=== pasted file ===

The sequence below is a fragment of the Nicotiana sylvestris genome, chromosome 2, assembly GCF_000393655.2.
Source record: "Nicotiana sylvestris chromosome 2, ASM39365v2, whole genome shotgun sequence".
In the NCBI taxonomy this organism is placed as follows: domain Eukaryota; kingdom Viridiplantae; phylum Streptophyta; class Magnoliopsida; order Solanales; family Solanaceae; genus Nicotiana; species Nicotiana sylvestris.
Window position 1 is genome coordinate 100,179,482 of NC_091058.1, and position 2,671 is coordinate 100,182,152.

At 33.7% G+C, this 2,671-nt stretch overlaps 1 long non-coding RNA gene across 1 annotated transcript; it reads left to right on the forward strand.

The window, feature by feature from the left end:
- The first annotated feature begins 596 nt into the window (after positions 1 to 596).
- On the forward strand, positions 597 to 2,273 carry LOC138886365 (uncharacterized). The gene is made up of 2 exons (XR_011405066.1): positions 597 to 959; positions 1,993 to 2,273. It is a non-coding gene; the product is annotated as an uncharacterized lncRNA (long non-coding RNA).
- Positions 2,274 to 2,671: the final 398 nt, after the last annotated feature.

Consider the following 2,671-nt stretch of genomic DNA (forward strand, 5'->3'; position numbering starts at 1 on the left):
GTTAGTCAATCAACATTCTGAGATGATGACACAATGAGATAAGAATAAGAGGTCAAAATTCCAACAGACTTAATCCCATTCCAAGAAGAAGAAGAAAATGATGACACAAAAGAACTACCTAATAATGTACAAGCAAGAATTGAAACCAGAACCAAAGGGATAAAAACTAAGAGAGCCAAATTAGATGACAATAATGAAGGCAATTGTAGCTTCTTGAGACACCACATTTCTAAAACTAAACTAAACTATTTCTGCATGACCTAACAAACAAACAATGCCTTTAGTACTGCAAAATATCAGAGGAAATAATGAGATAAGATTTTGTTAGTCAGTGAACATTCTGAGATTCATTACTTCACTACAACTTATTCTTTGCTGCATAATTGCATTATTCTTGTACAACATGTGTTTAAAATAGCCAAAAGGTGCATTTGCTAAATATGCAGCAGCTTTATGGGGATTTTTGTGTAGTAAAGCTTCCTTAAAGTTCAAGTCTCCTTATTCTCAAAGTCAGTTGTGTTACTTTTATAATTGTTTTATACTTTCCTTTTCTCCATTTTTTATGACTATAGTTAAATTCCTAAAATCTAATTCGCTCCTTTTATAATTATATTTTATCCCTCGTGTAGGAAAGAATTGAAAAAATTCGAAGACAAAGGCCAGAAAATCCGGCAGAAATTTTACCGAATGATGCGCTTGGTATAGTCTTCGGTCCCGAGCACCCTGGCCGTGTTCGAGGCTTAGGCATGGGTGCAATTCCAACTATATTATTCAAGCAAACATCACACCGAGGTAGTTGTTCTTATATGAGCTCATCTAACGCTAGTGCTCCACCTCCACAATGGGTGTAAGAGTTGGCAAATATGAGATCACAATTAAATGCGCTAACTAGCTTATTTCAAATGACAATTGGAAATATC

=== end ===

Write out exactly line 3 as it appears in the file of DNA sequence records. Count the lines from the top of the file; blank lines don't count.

In the NCBI taxonomy this organism is placed as follows: domain Eukaryota; kingdom Viridiplantae; phylum Streptophyta; class Magnoliopsida; order Solanales; family Solanaceae; genus Nicotiana; species Nicotiana sylvestris.